The president is expected to meet with Senate Majority Leader Mike Shirkey and House Speaker Lee Chatfield — both Republicans — at the White House after requesting the visit, the sources said.
The move comes amid the Trump campaign’s ongoing fight over the outcome of the election in the battleground, with relentless unsubstantiated claims of fraud and a string of, so far, unsuccessful legal challenges to the results.
The White House declined to comment on whether the meeting would take place.
In a press conference Thursday, President-elect Joe Biden said Trump’s actions are going to be “another incident where he will go down in history as being one of the most irresponsible presidents in American history.”
“It’s just out of the — not even within the norm at all,” Biden added. “There’s questions whether it’s even legal. But it’s going to be interesting to see who shows up in this call to meet with the leadership.”
Trump’s effort to pursue a pressure campaign ahead of the state’s board of canvassers meeting on Monday, regardless if successful, is actively sowing doubt in the integrity of the election.
His brazen gambit in a state where he is trailing by the widest margin among the battlegrounds — more than 150,000 votes — follows a chaotic 48 hours in Michigan. The certification process in the state’s largest county was thrown into turmoil by repeated reversals from two Republican members of the county board of canvassers.
It also comes after members of his own legal team have openly suggested that their last recourse might be a GOP-controlled legislature intervening by overturning the will of the people and choosing their own slate of pro-Trump electors to vote for the president at the Electoral College’s December meeting.
The prospect of the Michigan Legislature intervening in a process that by state law they are not involved in is not one that has been publicly embraced in Lansing.
Shirkey told Bridge Michigan, a local news outlet, “that’s not going to happen,” and a spokesperson for Chatfield has told ABC News that the speaker has been clear about his position that the person who receives the most votes in Michigan will receive Michigan’s electoral votes.
A spokesperson for the state Senate majority leader also reiterated that state law does not allow for the legislature to step in and directly select the electors or award the electors to anyone other than the popular-vote winner.
If the state legislature were to appoint pro-Trump electors, under pressure from the president, Samuel Bagenstos, a professor of law at the University of Michigan, who specializes in constitutional law, said it would be an “outrageous subversion of democracy.”
Trump’s increased public involvement, and the chaos in Wayne County, brought Monday’s vote to certify the statewide results to the fore.
The bipartisan state board of canvassers, which is made up of two Republicans and two Democrats, are set to meet to finalize the election. Only three votes out of four are needed to officially verify the results.
One Republican member of the state board, Norm Shinkle, a longtime Republican activist from Ingham County, told Bridge Michigan that he is making “no predictions” about the impending vote.
Shinkle hasn’t ruled out affirming the results, but his wife, Mary Shinkle, who served as a Republican poll challenger in Detroit, filed an affidavit as part of the Trump campaign’s lawsuit in the state, according to the Detroit Free Press. He also told the outlet he had concerns over what his wife saw while watching the tallying of the votes.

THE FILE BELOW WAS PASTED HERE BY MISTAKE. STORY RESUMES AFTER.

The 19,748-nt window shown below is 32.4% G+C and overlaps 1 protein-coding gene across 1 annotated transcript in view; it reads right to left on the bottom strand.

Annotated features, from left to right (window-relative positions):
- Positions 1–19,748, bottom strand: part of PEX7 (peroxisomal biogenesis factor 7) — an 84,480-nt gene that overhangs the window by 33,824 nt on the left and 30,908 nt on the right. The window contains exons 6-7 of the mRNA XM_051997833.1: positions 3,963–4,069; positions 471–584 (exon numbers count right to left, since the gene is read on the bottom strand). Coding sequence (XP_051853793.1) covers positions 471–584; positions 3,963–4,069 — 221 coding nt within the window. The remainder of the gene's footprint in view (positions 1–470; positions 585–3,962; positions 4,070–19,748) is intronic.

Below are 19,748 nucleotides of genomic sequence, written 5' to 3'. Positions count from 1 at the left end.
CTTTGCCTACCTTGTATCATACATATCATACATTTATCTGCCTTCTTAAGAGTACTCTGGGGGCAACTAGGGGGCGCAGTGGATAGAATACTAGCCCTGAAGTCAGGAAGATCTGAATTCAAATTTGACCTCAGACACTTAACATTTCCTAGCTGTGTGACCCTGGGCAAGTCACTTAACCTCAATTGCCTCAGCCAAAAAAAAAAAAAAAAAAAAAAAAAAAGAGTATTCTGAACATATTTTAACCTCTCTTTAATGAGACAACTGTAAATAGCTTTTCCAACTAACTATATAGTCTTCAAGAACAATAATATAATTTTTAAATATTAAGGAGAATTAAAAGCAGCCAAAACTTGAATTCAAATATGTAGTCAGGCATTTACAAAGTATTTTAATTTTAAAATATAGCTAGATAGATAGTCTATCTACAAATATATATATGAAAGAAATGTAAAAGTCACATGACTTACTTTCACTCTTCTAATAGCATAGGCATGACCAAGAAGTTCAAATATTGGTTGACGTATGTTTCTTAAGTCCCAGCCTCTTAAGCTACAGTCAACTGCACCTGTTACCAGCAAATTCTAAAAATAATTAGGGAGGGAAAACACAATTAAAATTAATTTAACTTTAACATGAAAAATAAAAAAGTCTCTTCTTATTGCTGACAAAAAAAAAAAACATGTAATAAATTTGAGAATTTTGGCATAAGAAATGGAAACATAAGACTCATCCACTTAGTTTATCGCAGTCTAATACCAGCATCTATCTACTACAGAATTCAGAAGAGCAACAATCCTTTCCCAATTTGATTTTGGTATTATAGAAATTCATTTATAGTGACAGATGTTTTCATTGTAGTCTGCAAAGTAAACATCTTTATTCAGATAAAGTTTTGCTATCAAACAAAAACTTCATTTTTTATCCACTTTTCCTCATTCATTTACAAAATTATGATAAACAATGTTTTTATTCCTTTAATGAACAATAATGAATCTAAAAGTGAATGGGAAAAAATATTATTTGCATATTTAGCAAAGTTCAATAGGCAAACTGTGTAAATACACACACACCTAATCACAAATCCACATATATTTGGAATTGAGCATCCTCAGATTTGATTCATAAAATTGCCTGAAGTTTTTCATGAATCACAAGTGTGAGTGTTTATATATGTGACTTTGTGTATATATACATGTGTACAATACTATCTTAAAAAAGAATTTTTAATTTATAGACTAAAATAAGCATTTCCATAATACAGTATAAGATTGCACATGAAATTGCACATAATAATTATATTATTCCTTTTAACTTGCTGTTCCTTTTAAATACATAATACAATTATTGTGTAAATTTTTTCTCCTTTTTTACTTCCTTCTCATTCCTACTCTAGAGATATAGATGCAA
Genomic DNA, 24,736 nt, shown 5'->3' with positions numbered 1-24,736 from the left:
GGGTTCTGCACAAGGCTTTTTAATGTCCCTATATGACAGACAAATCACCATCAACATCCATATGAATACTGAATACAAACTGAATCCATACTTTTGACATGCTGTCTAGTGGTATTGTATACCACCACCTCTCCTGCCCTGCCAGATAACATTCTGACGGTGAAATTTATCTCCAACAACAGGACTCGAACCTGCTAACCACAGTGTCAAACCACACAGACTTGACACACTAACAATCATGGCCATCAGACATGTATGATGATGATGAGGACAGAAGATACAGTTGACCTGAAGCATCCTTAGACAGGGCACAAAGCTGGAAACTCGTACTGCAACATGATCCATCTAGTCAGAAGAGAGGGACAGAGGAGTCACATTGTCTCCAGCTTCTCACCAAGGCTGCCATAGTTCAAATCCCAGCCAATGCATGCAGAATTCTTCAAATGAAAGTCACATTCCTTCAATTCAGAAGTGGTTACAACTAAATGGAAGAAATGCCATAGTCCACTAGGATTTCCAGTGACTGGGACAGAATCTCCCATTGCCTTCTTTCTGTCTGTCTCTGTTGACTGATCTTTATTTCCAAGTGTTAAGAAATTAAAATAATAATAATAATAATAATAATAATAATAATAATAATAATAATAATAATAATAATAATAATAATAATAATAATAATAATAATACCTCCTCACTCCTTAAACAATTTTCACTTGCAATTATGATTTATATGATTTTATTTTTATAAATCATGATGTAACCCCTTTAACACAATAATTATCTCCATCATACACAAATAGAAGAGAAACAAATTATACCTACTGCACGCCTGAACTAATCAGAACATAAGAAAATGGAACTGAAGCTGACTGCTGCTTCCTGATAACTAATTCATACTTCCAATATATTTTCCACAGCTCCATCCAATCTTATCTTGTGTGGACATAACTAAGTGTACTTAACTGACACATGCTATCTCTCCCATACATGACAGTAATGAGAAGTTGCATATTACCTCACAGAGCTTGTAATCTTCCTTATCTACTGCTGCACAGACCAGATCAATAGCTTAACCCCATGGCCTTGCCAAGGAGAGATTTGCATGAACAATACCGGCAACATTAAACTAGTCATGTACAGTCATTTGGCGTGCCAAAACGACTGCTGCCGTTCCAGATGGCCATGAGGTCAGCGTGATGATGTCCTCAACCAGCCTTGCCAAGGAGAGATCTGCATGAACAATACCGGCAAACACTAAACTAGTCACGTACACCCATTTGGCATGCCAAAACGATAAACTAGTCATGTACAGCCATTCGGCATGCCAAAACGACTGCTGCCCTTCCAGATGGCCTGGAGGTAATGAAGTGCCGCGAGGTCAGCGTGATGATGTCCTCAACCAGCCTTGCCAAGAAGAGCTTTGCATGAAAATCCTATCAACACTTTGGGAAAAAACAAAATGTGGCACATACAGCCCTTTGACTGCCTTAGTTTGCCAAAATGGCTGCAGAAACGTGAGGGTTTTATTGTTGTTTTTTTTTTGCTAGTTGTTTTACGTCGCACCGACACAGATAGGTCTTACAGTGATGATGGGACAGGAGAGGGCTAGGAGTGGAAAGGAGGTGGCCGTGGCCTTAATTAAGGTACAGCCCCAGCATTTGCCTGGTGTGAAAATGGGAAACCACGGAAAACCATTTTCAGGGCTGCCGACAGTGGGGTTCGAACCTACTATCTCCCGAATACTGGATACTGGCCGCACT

The other GOP member of the board, Aaron Van Langevelde — appointed by former Gov. Rick Snyder in 2018 — has not publicly signaled how he will vote.
But after the spectacle in Wayne County, in which the local elections board was briefly deadlocked on Tuesday night before reversing course and certifying the results just hours later, there are concerns within the state about the possibility of the state board coming to an impasse, which would punt the process to the courts, Bagenstos said.
“The state courts have in the past ordered members of the state board of canvassers to do their legal duty. And I fully expect that if they’re called on to do that this time, they will order the canvassers to do their legal duty and certify the election because there is no legal basis for refusing to certify the election right now,” he said.
Further complicating Monday’s vote is the decision by the two Republican canvassers in Wayne County to seek to rescind their vote to certify a day after the deadline.
All 83 counties in Michigan have certified their results, according to the secretary of state, whose office dismissed the latest turn in a dramatic series of events in Wayne County.
“There is no legal mechanism for them to rescind their vote,” a spokesperson for Secretary of State Jocelyn Benson said. “Their job is done and the next step in the process is for the Board of State Canvassers to meet and certify.”
Benson reiterated on Thursday night in an interview with ABC News Live that there has been “no evidence of widespread fraud in the election.”
Legal experts, too, believe that the final vote on Tuesday is in fact final.
“The Tuesday night vote to certify is the final vote. That’s the legally applicable vote,” said Bagenstos. “The affidavits that these couple of canvassers filed don’t have any legal effect on the vote … they would have to have a new meeting.”
Both GOP members of the board, Monica Palmer and William Hartmann, spoke with the president the evening before they disavowed their vote certify the results, sources told ABC News.
It’s not immediately clear if the latest move to reverse their votes was discussed. ABC News has reached out to both Palmer and Hartmann.
ABC News’ Ben Gittleson, Molly Nagle and Adia Robinson contributed to this report.
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